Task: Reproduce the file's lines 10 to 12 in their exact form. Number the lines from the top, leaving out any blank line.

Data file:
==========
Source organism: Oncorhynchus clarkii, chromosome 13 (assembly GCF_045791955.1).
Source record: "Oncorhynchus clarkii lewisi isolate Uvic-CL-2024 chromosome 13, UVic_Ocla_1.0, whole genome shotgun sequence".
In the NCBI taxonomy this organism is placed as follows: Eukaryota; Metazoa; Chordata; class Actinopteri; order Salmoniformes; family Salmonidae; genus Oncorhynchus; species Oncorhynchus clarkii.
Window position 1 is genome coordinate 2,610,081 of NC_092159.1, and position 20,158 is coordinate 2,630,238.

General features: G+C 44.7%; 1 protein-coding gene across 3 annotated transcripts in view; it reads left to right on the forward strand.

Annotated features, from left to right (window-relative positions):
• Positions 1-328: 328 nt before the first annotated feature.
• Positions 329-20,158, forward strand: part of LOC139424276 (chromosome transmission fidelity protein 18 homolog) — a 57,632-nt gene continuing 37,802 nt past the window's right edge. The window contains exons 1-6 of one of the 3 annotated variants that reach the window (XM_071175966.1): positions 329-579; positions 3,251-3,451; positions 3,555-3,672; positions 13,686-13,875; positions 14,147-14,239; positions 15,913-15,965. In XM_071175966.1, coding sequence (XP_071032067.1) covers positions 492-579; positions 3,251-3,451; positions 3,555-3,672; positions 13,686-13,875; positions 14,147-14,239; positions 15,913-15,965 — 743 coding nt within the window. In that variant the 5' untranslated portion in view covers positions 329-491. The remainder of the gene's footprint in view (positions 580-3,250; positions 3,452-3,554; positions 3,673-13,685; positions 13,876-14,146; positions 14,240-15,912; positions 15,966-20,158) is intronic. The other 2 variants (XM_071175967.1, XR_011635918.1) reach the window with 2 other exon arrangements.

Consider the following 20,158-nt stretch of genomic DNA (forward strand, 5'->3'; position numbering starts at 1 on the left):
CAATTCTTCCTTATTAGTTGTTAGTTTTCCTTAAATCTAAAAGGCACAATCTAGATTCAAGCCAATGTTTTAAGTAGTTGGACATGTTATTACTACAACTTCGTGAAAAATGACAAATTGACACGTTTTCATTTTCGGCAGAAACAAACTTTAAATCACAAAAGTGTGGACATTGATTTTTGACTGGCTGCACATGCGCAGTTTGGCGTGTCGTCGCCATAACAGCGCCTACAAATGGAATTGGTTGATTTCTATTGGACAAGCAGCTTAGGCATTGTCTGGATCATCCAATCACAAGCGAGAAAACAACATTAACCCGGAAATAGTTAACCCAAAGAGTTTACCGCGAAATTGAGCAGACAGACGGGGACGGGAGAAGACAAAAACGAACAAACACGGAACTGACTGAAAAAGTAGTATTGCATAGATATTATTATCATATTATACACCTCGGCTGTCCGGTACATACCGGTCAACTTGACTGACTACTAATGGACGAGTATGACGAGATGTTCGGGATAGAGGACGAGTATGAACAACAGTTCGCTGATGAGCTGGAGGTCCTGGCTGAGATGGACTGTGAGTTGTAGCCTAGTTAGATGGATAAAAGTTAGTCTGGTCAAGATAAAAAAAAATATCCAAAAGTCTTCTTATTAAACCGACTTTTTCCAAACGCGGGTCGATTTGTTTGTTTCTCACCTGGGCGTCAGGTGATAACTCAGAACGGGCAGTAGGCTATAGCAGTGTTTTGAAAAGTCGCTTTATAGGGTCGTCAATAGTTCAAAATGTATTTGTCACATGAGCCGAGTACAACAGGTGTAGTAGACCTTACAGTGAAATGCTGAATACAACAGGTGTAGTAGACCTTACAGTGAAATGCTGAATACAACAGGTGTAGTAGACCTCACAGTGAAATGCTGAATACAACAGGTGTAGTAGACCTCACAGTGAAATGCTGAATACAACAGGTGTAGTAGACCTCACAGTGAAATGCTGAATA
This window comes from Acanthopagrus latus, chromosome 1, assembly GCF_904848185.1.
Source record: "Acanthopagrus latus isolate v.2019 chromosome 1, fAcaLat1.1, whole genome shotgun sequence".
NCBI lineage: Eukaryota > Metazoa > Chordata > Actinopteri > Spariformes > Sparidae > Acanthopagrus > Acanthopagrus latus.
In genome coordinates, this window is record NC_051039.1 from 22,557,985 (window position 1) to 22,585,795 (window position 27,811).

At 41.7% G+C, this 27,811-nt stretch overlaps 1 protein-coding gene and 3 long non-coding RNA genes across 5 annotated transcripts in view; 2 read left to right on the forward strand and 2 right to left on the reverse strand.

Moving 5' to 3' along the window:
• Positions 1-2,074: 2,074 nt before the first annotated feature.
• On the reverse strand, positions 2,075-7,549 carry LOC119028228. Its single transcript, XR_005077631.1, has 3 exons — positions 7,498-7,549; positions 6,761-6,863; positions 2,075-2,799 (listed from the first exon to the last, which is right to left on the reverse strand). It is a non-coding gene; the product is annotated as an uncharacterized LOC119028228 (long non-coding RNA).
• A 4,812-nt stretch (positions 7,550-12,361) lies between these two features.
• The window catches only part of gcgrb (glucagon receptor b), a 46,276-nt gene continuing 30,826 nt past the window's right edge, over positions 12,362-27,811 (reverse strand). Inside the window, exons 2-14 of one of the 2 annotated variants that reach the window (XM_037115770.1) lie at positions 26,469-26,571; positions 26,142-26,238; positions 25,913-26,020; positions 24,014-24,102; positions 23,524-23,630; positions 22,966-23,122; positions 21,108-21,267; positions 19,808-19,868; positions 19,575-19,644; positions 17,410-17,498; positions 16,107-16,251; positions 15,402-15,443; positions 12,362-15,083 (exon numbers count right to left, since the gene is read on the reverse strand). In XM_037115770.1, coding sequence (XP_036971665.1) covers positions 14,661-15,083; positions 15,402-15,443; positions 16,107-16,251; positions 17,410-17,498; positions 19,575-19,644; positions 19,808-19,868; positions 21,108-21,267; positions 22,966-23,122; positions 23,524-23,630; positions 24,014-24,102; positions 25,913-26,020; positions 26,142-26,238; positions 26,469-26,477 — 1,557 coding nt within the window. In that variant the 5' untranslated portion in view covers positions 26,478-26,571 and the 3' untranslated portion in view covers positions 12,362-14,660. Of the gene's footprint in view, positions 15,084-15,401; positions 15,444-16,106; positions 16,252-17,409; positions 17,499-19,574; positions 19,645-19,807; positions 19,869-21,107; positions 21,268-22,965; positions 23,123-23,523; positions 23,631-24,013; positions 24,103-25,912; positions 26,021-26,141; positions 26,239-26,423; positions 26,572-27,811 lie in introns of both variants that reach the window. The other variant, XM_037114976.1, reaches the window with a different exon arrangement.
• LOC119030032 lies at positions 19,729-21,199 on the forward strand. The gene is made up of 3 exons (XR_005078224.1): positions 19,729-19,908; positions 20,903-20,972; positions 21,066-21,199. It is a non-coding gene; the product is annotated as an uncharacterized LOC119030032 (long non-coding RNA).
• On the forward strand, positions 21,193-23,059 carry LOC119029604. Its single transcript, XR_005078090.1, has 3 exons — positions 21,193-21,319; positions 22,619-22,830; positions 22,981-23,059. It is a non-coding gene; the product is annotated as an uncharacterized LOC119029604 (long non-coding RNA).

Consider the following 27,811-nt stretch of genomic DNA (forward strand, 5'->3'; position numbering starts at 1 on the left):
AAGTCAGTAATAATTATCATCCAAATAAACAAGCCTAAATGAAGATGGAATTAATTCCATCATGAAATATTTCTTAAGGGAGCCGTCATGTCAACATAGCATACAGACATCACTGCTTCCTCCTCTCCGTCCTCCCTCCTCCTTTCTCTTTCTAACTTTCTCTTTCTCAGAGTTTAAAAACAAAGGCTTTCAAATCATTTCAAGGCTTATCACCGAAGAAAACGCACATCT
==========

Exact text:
CAATTCTTCCTTATTAGTTGTTAGTTTTCCTTAAATCTAAAAGGCACAATCTAGATTCAAGCCAATGTTTTAAGTAGTTGGACATGTTATTACTACAACTTCGTGAAAAATGACAAATTGACACGTTTTCATTTTCGGCAGAAACAAACTTTAAATCACAAAAGTGTGGACATTGATTTTTGACTGGCTGCACATGCGCAGTTTGGCGTGTCGTCGCCATAACAGCGCCTACAAATGGAATTGGTTGATTTCTATTGGACAAGCAGCTTAGGCATTGTCTGGATCATCCAATCACAAGCGAGAAAACAACATTAACCCGGAAATAGTTAACCCAAAGAGTTTACCGCGAAATTGAGCAGACAGACGGGGACGGGAGAAGACAAAAACGAACAAACACGGAACTGACTGAAAAAGTAGTATTGCATAGATATTATTATCATATTATACACCTCGGCTGTCCGGTACATACCGGTCAACTTGACTGACTACTAATGGACGAGTATGACGAGATGTTCGGGATAGAGGACGAGTATGAACAACAGTTCGCTGATGAGCTGGAGGTCCTGGCTGAGATGGACTGTGAGTTGTAGCCTAGTTAGATGGATAAAAGTTAGTCTGGTCAAGATAAAAAAAAATATCCAAAAGTCTTCTTATTAAACCGACTTTTTCCAAACGCGGGTCGATTTGTTTGTTTCTCACCTGGGCGTCAGGTGATAACTCAGAACGGGCAGTAGGCTATAGCAGTGTTTTGAAAAGTCGCTTTATAGGGTCGTCAATAGTTCAAAATGTATTTGTCACATGAGCCGAGTACAACAGGTGTAGTAGACCTTACAGTGAAATGCTGAATACAACAGGTGTAGTAGACCTTACAGTGAAATGCTGAATACAACAGGTGTAGTAGACCTCACAGTGAAATGCTGAATACAACAGGTGTAGTAGACCTCACAGTGAAATGCTGAATACAACAGGTGTAGTAGACCTCACAGTGAAATGCTGAATA
This window comes from Acanthopagrus latus, chromosome 1, assembly GCF_904848185.1.
Source record: "Acanthopagrus latus isolate v.2019 chromosome 1, fAcaLat1.1, whole genome shotgun sequence".